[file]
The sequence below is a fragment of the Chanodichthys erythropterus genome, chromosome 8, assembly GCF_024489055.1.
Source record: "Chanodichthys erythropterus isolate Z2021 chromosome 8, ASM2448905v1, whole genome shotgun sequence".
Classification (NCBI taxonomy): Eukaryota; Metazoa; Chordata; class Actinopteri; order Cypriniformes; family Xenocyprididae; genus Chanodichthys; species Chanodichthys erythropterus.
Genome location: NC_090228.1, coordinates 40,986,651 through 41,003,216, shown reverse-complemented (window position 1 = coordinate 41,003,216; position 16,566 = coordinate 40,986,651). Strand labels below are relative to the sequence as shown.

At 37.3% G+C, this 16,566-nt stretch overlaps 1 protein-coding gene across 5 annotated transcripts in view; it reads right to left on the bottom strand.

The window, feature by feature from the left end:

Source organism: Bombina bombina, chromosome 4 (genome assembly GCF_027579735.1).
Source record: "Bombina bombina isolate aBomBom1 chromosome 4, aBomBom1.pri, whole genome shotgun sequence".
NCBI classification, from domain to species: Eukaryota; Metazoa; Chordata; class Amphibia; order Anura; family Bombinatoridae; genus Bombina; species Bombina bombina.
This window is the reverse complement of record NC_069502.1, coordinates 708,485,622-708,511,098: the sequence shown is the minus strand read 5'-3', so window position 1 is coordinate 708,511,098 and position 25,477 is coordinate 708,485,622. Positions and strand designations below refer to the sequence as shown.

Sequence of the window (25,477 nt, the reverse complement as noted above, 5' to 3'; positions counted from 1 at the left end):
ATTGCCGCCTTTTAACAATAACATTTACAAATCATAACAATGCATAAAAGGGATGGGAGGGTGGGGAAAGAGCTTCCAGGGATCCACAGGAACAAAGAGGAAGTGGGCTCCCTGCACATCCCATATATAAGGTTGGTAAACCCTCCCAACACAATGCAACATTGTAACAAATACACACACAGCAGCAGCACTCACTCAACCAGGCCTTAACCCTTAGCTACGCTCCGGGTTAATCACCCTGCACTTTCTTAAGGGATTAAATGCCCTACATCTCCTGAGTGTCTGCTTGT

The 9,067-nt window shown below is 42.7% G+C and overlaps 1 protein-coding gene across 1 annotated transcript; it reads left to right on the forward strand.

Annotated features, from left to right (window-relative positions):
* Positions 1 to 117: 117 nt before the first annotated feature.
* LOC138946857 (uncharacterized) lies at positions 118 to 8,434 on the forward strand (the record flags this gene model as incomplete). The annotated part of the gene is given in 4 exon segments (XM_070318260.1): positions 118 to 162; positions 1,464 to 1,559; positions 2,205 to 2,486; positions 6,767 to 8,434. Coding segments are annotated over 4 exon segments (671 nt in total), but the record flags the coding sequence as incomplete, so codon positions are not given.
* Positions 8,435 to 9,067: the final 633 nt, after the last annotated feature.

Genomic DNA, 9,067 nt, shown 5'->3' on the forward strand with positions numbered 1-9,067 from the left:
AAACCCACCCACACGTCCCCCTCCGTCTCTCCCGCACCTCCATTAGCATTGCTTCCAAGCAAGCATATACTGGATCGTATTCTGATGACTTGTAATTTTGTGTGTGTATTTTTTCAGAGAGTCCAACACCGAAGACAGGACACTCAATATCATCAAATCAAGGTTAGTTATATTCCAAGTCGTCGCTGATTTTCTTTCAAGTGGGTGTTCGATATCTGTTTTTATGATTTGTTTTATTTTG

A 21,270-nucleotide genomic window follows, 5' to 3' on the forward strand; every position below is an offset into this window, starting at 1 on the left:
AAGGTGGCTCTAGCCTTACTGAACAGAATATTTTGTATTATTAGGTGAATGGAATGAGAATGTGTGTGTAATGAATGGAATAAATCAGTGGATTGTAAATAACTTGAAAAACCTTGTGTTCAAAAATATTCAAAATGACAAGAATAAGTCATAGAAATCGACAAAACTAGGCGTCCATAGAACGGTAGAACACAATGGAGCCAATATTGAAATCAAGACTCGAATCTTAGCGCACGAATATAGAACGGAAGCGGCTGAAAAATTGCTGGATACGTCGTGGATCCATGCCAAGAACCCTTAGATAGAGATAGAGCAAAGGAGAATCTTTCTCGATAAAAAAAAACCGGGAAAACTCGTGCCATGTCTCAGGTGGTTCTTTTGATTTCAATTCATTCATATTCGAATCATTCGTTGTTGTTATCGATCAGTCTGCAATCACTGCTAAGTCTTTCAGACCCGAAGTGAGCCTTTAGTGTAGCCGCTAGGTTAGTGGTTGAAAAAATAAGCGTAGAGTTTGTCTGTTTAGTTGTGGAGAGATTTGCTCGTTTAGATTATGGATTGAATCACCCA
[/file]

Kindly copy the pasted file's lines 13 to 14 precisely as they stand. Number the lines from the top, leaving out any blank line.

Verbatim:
The 9,067-nt window shown below is 42.7% G+C and overlaps 1 protein-coding gene across 1 annotated transcript; it reads left to right on the forward strand.

Annotated features, from left to right (window-relative positions):